You’ve put the turkey in the fridge to thaw and you are checking your list to make sure you’ve bought all the supplies you need for your famous dressing.
Family will be here soon.
There are some people who are excited about long get-togethers over holidays: they take photos, they enjoy each other’s company, they have normal conversations about life and plan vacations together.
But for 98% of the rest of the world (OK, my facts might be a little skewed) holiday get-togethers are an anxiety attack waiting to happen.
It can be stressful to muster the strength and patience to sit through a family meal for a couple of hours… long enough to make a plate, finish dessert, say a few farewells and high tail it out of there with the dust in your rear view mirror concealing the craziness you leave behind.
It can be stressful when Uncle Jimbo shows up three sheets into the wind, Grandma Mary is a little off her rocker, or a random person shows up and you have no idea who they are.
The question might always be: when do we eat?
When can we get this over with?
The thoughts whirl through your mind about escape plans as soon as you can finish shoveling down the grits, greens, pork and other fried things.
Perhaps you can go out the front door and all will be fine, maybe no one will miss you. But then the gang of smokers are out on the porch and you know they would spoil your retreat.
You can tell Mom you have something for her in the car and as both of you head out to get it, give her the said token of appreciation, and say, ”Oh, well, I guess we better hit the road.”
You’d make a clean getaway.
But the smell of food draws you back to reality as the tin foil is removed and stacked neatly so it can be reused after the meal. The spread is amazing and once you fix your plate, you start eyeing the seating arrangement.
Where is the safest seat?
You could sit close to the door but then you would face the cold from the smokers going in and out. If you sat at the table, you could be stuck next to the cousin who was up all night “fishing” and hasn’t bathed in five days. You could sit on the couch, so you leave your spouse to fend for themselves as you take the last by Grandpa who fell asleep two hours ago waiting on everyone to get there.
Halfway through the meal, someone says it. Whatever it is: politics, gossip or just an opinion that should have remained unsaid, it’s out there.
The quiet ones are fully aware of the awkwardness in the room. Your little brother’s girlfriend who was brought to meet the family is getting a good taste of the family craziness now. The loud ones decide to play along, stir things up and jump in on the banter and soon an all-out family feud is in session.
You look at your dad with pleading eyes for him to say or do something and he just laughs.
People storm out the front, letting the squeaky screen door slam behind them. The others remaining in the ring pat themselves on the back for winning the argument and shovel another deviled egg into their mouths.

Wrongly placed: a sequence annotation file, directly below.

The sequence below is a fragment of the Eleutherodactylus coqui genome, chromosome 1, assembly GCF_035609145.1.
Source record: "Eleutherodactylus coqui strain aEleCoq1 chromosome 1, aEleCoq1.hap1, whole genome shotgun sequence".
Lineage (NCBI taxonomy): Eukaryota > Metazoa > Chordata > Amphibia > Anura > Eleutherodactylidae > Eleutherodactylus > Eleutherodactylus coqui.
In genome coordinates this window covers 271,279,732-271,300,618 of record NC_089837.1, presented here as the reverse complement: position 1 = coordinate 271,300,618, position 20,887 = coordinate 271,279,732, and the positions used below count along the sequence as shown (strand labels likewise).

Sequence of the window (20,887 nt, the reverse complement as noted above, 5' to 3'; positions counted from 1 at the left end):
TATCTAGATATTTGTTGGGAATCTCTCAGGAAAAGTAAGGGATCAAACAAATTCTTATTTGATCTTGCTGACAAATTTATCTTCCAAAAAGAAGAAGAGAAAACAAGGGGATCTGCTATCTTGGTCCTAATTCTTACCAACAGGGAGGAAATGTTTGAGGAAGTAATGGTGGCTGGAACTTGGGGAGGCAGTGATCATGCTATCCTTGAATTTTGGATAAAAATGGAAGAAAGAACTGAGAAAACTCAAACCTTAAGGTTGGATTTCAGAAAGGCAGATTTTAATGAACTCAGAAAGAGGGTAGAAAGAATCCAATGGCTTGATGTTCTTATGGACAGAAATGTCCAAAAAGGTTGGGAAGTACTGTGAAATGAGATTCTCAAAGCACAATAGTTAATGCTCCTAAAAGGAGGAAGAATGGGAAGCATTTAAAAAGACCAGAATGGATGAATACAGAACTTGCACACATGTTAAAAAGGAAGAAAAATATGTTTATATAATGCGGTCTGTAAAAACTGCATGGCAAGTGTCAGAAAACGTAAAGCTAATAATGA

Oh, the fun of family!
What kind of family is yours? Is it one that can’t wait to see one another or one that dreads the thought of the next holiday meal?
In Genesis, we read about Shem’s family. As we make our way through this genealogy, we see a familiar name; Abram and his wife Sarai. Of course, we know they will become Abraham and Sarah in the future. But here, they are with their family.
Family is incredibly important to Abram and Sarai. In their Bedouin society, it means protection, honor, financial help, food and working together to survive. Family was their world.
But God spoke to Abram and told him to do something almost unheard of in those days. In Genesis 12:1 God says to Abram, “Go out from your land, your relatives, and your father’s house to the land that I will show you.”
It is probably very hard for Abram to even consider leaving his family, let alone be commanded to.
Sarai is barren, according to the Scripture, which means she has never been pregnant. But God promises to bless Abram and his family if he leaves everything behind.
“I will make you into a great nation, I will bless you, I will make your name great, and you will be a blessing. I will bless those who bless you, I will curse anyone who treats you with contempt, and all the peoples on earth will be blessed through you. So Abram went, as the Lord had told him, and Lot went with him. Abram was seventy-five years old when he left Haran,” (Genesis 12:2-4).
Abram did not question God. He was seventy-five, and yet the Lord told him he would make a great nation out of him and his family. Abram didn’t ask how, since he had no children, but he believed in God’s promise and obeyed. So, he left his family to be in the will of God.
No matter the craziness that comes with holiday get-togethers, it’s still family. And family is there for you, always. Family loves you always and would give you the shirt off their back if they had been so inclined to wear it under their overalls to the dinner.
What if God asked you to give your family up? Not just the craziness that makes for funny stories, but your actual family.
Could you be obedient like Abram?
During the holiday seasons, cherish the time with our family. As they stuff their faces or talk about nonsense, remember, they’re still family. God loves them like He loves you.
Show them His love during Thanksgiving and Christmas and be truly thankful for what God has blessed you with.
Copyright © 2020 by Yalanda Merrell. No part of this article may be reproduced or reprinted without permission in writing from Lifeword.org.